The Designated Non-Financial Business or Professions (DNFBPs) in the UAE, are specific businesses or professions that may be at an elevated risk of money laundering, as a result of their business type. 

The Dubai Financial Services Authority (DFSA) required that al DNFBPs register with them, and The Ministry of Economy required, back in 2021, that all DNFBP companies register on the governments GoAML platform as a part of continuing to operate in the UAE.

Introducing stricter UBO requirements, the UAE mandated that businesses are required to register on the government authorities GoAML system. 

This required all companies to register their UBO when they setup a new licence, meaning that the UBO must be registered with the relevant government authority to successfully establish the company.

In addition to this there is a requirement that annually, or each time there is a UBO change, they must also update their profile in the GoAML system to confirm who the new UBO is and of any changes, or if there are no changes. 

These requirements were seen to result in fines for those companies who did not submit UBO information or failed to register with the GoAML platform, and now it is not possible to get a licence in the UAE without submitting appropriate UBO information.

These initiatives have not only strengthened the regulatory framework but also instil trust in the business environment, attracting international businesses seeking transparency and compliance. Consequently, the reclassification to the white-list heralds a new era of stability and credibility for the UAE's banking and financial sectors, positioning it as a more desirable destination for global financial activities.

Since the implementation of these new regulations the DNFBP sector has achieved a 266% increase in suspicious transaction activity reports (STR), the real estate sector increased its STRs by 106%, and the corporate service providers (CSP) and trust funds sector achieved a 49% increase in STRs. And as of February 23, 2024, UAE is no longer subject to increased monitoring by the FATF.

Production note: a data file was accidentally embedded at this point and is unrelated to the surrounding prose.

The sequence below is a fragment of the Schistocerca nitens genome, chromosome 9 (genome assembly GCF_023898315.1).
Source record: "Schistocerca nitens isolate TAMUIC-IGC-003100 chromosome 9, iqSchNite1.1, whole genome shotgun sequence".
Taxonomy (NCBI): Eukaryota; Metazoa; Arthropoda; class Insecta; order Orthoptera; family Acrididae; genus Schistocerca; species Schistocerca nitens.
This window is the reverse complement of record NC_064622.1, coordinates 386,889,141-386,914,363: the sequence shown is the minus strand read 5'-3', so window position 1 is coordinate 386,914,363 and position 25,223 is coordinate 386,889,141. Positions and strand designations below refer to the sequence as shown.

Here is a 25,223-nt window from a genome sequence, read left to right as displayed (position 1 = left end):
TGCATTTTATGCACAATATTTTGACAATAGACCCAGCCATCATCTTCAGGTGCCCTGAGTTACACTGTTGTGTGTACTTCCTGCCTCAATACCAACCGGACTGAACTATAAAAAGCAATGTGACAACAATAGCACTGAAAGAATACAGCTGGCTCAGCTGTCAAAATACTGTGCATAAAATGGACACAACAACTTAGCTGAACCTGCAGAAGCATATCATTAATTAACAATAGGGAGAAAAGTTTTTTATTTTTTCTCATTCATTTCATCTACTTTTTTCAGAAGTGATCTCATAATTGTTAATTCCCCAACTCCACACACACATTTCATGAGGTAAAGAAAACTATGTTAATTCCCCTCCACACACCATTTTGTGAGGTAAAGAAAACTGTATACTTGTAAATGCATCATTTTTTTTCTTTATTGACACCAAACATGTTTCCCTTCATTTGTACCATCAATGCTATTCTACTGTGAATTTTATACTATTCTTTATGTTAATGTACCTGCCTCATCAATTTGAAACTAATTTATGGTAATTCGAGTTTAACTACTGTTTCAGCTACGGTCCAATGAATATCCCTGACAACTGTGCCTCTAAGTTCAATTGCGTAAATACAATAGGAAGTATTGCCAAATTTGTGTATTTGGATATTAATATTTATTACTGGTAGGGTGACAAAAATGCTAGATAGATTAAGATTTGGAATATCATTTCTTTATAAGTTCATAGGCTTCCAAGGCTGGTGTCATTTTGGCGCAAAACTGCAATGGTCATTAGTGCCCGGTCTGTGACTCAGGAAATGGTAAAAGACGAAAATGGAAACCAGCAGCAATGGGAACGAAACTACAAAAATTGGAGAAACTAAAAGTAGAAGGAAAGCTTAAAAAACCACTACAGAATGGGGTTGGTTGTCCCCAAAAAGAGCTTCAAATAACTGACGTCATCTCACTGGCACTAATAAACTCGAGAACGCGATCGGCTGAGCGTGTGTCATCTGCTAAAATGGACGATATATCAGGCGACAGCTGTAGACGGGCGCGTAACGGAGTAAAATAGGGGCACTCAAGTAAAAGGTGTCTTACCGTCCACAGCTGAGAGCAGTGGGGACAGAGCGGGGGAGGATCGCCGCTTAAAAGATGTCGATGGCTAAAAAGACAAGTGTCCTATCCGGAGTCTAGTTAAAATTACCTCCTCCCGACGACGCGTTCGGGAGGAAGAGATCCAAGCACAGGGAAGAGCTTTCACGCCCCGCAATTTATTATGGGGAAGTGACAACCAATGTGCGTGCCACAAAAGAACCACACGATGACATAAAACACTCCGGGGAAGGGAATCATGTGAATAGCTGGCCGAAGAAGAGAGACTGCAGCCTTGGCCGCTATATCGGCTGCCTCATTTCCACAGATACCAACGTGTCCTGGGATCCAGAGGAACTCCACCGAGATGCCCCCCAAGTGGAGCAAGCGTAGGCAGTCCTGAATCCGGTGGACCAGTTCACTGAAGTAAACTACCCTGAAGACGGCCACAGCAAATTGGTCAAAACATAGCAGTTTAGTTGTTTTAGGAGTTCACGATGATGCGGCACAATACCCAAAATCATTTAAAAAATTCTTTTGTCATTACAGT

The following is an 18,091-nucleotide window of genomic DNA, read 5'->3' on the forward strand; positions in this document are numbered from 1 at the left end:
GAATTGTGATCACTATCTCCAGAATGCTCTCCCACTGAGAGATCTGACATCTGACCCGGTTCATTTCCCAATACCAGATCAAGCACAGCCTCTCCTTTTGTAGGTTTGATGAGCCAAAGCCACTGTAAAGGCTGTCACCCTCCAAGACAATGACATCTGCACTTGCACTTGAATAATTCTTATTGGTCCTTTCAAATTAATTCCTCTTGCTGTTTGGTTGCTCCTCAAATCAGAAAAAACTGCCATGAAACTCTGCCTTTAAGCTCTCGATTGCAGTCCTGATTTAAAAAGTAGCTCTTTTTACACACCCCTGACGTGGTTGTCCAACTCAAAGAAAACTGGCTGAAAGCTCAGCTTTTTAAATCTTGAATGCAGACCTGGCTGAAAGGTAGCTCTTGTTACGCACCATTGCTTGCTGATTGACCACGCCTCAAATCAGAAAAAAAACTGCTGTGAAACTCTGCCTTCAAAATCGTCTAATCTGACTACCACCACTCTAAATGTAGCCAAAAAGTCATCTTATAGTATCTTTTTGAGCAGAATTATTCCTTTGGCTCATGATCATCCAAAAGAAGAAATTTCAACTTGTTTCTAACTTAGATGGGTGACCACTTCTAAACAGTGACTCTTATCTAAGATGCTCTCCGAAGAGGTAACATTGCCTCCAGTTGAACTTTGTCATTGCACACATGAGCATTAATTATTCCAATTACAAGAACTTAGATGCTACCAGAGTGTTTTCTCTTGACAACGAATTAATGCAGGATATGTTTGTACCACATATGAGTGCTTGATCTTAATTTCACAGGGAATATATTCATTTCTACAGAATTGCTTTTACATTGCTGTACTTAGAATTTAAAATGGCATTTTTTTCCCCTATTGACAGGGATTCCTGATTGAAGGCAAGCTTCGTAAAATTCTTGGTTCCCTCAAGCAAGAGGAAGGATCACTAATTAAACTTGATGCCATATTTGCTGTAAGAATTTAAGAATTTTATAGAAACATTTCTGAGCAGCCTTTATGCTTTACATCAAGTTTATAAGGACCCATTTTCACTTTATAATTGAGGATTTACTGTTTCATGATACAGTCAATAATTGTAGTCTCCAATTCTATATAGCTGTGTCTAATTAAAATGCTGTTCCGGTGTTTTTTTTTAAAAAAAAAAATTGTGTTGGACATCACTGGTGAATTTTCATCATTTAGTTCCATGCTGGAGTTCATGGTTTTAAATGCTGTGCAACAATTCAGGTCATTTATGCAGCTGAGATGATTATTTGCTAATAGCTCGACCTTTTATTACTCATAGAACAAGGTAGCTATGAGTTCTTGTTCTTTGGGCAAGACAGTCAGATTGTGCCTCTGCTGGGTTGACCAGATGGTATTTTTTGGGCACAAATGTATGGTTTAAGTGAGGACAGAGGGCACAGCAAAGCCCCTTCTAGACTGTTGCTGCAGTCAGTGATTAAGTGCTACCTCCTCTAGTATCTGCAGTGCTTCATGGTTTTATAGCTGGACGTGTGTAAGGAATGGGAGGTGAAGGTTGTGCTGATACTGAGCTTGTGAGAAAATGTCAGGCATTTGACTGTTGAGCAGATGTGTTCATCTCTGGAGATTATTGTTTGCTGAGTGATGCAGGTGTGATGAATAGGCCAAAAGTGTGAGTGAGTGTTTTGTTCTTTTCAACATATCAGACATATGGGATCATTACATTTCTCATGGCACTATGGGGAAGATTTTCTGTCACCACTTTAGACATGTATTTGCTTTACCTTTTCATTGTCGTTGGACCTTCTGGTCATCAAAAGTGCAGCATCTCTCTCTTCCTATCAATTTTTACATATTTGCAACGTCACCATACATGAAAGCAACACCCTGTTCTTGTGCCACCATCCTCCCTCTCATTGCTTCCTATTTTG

How can PRO Partner Group help?

At PRO Partner Group, we have decades of experience with providing corporate services in the UAE and the wider GCC, with dedicated company formation and compliance teams who have a great understanding of the regulations in the region.

Navigating business setup and the regulatory landscape in the UAE can require careful consideration and adherence to the regulatory requirements. PRO Partner Group can assist you in following these requirements to ensure your organisation is best equipped for success.

If you need assistance with company formation, regulations, or any other related compliance, PRO support matter, onshore or offshore company setup, restructuring, or local partner in the UAE, Abu Dhabi, Dubai, the wider UAE, Oman, Qatar, or Saudi Arabia then please do get in touch with us on +971 (0)4 456 1761 for Dubai or +971 (0)2 448 5120 for Abu Dhabi, email us at info@propartnergroup.com or complete the contact form below and we will be delighted to assist you.Top of Form